Interviewer: Jennifer Blessing, curator, photography, Solomon R. Guggenheim Museum, New York
Leading museums across the country are celebrating contemporary women photographers in a number of solo exhibitions this year. Among the most widely-anticipated shows is a retrospective of the work of Dutch artist Rineke Dijkstra. This interview with the internationally-recognized photographer offers a rare opportunity to hear her inspirations and thoughts before her exhibition at the Solomon R. Guggenheim Museum in June 2012.

donderdag 21 juni 2012

Anthropology of the PhotoAlbum Album Beauty Erik Kessels Collector Photography

Album Beauty - Erik Kessels 29 June - 14 October 2012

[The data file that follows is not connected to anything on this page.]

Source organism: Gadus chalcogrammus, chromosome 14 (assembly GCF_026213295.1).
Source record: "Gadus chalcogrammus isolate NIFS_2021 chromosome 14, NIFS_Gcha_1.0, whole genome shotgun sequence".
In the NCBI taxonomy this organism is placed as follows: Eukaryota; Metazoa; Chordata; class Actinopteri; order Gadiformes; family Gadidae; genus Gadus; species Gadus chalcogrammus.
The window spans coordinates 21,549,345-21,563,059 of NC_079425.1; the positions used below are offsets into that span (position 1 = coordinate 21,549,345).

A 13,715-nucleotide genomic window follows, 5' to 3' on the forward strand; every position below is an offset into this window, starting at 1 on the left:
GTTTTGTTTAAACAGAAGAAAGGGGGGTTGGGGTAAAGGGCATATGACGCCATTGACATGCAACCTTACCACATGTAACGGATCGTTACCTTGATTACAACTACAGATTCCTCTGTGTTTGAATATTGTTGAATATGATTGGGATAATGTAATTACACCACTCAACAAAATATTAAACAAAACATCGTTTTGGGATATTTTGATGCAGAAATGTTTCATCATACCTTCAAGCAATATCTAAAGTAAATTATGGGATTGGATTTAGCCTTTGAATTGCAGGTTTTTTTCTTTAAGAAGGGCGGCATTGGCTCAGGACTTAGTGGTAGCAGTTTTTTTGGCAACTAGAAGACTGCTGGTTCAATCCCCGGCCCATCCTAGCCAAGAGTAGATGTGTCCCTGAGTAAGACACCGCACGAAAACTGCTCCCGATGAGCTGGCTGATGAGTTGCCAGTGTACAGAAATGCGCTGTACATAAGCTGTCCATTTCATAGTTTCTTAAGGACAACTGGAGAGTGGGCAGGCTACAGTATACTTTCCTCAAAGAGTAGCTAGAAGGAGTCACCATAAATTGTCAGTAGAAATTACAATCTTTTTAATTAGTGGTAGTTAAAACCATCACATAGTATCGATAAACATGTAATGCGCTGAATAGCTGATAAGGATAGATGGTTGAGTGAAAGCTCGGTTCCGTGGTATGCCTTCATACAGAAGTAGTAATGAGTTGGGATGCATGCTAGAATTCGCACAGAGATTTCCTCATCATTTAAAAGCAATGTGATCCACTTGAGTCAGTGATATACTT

Album Beauty is an ode to the vanishing era of the photo album as told through the collection of Erik Kessels (1966, The Netherlands). Once commonplace in every home, the photo album has been replaced by the digital age where images live online and on hard drives. Photo albums were once a repository for family history, often representing a manufactured family as edited for display. They speak of birth, death, beauty, sexuality, pride, happiness, youth, competition, exploration, complicity and friendship.  Album Beauty is an exhibition about the visual anthropology of the photo album.
Walking through the exhibition will be like leafing through a photo album.  Erik Kessels is known for his unorthodox manner of installation and Album Beauty is no exception.  On display will be hundreds of photo albums, all telling different but familiar stories. Some albums will be exaggerated in size and exhibited as wallpaper while others will be displayed in their original format.  There will be interactive albums to flip through and life size cut outs for the viewer to walk around.  Album Beauty features the endless formats of analogue photography many of which are no longer manufactured as well.